innovativematerials

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Riding the Wave of the Future
★ By

Anne J. Tate
tains plant-based materials and is free of toxins. Boards made of expanded polystyrene, or EPS, are also gaining popularity because they are said to emit fewer pollutants during production. A Brazilian manufacturer has been using recycled polystyrene, and still other companies are experimenting with such green materials as balsa wood, bamboo, and hemp. Until recently, TDI was commonly used in the manufacturing of what are known in the surfing industry as blanks, the pieces of durable foam that are shaped into surfboards. Foam containing TDI produced moderately priced blanks that resulted in lightweight surfboards with a popular feel, but the emissions and waste from processes using TDI are bad for the environment, as is the dispersal of materials and chemicals that occurs when surfboards break or are discarded. In addition, the manufacturing of blanks with TDI can harm employees, sometimes resulting in sickness and death. Clark Foam, which had long been the dominant manufacturer of TDI blanks, was shut down by the Environmental Protection Agency in 2005, bringing about a wave of environmental soul-searching in the

n the lexicon of American iconography, surfers symbolize youthful rebellion, the celebration of glowing, ocean-honed physiques, and a gleeful love of sun, sand, and sea. Their lifestyle seems an exultation of nature and its aquatic glories. It may be surprising, then, to learn that, as they run toward the frothing surf, most surfers tuck under their arms a slab of toxic foam. That’s right. A majority of those sleek, colorful emblems of endless summers contain polyurethane foam made with toluene di-isocynate, or TDI, which is widely categorized as a carcinogen. And, as easygoing as surfers seem to be, they may be reluctant to give up their tried-andtrue surfing equipment, no matter how hazardous it might be. “As hip as everyone thinks the surfing world is, it’s slow to change,” says Ned McMahon, the managing director of Homeblown US. But change is coming. McMahon's San Diego-based company makes an alternative surfboard foam called Biofoam, which con-

surfing community. The closing of Clark has essentially blown open the market for blanks and board producers, many of whom are trying to build "greener" boards with less harmful chemicals and materials. Some surfboard designers, however, continue to use blanks containing TDI, buying them from countries with less stringent protection for the environment and workers. McMahon says that the technology for producing these kinds of blanks is not only harmful but also antiquated. Traditionally, workers would pour the foam mixture into molds from a bucket, increasing their exposure to chemicals, the possibility of imperfections in the boards, and the amount of waste in the process. Homeblown has developed a high-tech, computer-controlled machine to do the pouring, resulting in a more consistent product, less waste, and better protection for workers. And Homeblown’s philosophy includes keeping production close to home, thus reducing the need for shipping, which is the foremost cause of ocean pollution. But the real innovation, he says, is the material, nearly half of which is made of oils derived from agricultural products. Biofoam has higher compression strength, shapes more easily than EPS, and costs the same as TDI foam. Unfortunately, Biofoam still has a petroleum base and is not recyclable once it becomes a surfboard — as is the case with almost all boards because they are attached to wood and draped in fiberglass cloth. “We’re really proud of our Biofoam product, but it is just the first step,” says McMahon, who, like others in the industry, is continuously refing greener surfing materials. Ocean Green Surfboards out of Cornwall, England, makes custom surfboards of balsa wood laminated in hemp, but they are not as affordable as foam boards. McMahon himself rides a board that is made with “bioresin” and draped in hemp cloth. “You could chop it up and mulch your garden with it,” he says. And that’s the kind of product he hopes eventually to bring to his customers.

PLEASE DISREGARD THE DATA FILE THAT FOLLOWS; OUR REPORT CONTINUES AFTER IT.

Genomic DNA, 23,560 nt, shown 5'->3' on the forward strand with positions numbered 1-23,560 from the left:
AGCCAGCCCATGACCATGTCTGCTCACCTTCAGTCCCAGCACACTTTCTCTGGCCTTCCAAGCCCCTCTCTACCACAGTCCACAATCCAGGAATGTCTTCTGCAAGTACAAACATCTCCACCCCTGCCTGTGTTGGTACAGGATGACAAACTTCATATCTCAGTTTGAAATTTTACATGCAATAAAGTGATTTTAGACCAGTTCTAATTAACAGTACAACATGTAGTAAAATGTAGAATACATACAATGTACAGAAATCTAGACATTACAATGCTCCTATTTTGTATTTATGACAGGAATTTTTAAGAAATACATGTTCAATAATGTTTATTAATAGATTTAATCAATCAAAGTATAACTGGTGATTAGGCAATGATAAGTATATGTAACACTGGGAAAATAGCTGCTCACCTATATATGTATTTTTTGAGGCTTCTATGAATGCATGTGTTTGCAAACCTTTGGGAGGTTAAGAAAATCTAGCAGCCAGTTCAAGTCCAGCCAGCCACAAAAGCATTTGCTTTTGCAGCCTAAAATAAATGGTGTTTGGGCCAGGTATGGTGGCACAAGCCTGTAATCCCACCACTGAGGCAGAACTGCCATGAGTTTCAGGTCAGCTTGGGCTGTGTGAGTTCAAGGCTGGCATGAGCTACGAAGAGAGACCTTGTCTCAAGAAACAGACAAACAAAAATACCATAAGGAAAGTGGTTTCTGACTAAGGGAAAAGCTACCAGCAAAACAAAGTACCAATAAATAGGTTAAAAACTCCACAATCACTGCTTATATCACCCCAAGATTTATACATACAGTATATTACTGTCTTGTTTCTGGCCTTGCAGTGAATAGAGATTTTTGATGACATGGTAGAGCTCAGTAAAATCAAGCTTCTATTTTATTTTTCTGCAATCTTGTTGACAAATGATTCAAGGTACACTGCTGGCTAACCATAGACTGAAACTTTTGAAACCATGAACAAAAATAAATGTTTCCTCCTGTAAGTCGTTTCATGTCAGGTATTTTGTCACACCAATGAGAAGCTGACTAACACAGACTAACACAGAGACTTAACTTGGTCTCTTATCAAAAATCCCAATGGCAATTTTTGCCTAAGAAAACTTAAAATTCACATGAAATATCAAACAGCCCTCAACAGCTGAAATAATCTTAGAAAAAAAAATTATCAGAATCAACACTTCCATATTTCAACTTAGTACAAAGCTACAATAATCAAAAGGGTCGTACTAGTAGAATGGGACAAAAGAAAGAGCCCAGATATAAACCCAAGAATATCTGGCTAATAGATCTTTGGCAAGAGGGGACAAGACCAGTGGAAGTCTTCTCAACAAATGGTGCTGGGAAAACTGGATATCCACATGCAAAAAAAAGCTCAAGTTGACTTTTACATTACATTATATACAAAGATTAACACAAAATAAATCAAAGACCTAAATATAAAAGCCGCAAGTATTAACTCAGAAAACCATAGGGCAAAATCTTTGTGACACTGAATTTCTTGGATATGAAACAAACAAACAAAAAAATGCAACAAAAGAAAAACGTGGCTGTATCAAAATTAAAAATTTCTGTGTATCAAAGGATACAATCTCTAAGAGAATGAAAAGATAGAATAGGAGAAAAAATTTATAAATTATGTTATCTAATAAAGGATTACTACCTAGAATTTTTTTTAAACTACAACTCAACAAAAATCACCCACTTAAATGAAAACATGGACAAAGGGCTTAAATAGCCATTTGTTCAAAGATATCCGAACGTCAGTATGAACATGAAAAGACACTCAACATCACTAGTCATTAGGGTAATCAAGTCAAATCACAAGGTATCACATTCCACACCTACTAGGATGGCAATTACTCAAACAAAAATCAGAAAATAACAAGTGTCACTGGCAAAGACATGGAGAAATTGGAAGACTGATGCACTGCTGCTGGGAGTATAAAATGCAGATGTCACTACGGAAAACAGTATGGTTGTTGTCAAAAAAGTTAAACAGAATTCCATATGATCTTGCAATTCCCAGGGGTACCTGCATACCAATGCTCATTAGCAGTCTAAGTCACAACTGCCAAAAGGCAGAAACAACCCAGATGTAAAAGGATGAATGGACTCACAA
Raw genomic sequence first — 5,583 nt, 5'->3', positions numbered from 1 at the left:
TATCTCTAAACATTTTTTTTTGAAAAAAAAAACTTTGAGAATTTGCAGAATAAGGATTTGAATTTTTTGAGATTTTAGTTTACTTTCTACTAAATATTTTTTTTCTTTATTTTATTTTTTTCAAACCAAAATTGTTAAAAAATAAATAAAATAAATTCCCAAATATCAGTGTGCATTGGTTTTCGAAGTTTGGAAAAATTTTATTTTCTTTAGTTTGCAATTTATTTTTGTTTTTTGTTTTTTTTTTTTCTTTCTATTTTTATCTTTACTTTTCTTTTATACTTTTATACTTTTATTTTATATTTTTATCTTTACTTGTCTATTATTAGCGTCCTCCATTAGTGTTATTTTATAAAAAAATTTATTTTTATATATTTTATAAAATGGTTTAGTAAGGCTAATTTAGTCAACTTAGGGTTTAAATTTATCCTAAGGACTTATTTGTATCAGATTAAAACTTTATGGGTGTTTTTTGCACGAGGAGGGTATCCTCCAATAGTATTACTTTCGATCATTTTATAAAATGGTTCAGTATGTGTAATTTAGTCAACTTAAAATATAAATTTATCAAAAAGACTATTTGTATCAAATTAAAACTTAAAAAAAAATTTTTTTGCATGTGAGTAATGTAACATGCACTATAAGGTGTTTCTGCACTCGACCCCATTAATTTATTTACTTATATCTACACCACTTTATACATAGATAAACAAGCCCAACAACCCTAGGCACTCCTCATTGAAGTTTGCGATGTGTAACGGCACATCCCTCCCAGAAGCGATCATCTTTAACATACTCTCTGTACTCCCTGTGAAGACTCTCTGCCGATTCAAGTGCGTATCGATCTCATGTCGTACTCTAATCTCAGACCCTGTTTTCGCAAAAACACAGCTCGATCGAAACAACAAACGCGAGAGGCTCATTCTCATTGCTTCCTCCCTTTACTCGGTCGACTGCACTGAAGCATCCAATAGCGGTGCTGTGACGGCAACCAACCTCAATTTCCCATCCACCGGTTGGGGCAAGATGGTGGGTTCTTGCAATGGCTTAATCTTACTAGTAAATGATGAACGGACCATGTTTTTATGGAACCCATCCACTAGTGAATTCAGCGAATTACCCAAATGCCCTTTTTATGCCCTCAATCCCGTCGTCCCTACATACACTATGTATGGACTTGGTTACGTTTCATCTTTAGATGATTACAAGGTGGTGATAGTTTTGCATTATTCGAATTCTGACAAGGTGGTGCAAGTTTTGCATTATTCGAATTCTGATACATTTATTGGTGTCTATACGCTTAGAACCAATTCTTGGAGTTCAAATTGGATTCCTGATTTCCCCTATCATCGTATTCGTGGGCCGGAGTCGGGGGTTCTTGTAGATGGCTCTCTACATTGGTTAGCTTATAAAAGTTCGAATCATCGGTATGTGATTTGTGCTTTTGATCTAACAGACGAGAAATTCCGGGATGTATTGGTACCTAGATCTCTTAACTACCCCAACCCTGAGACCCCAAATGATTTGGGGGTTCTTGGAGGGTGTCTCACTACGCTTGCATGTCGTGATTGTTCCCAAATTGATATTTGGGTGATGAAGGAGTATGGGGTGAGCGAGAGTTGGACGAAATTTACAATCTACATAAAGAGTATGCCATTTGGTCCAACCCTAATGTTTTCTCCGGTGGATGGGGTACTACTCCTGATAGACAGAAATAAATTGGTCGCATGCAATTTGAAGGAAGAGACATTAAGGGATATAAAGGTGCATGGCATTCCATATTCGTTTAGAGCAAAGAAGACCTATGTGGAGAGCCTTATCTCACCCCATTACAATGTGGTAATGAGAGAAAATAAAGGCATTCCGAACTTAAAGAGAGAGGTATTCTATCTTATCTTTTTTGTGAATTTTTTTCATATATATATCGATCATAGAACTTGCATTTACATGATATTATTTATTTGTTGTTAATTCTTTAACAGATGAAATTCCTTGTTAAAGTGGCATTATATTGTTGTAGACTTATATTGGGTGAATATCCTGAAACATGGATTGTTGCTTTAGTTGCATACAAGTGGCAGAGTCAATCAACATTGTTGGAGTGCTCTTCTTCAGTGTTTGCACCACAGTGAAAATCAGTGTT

124 GARDEN&GUN SUMMER 2007

IMAGE COURTESY OF WARNER DESIGN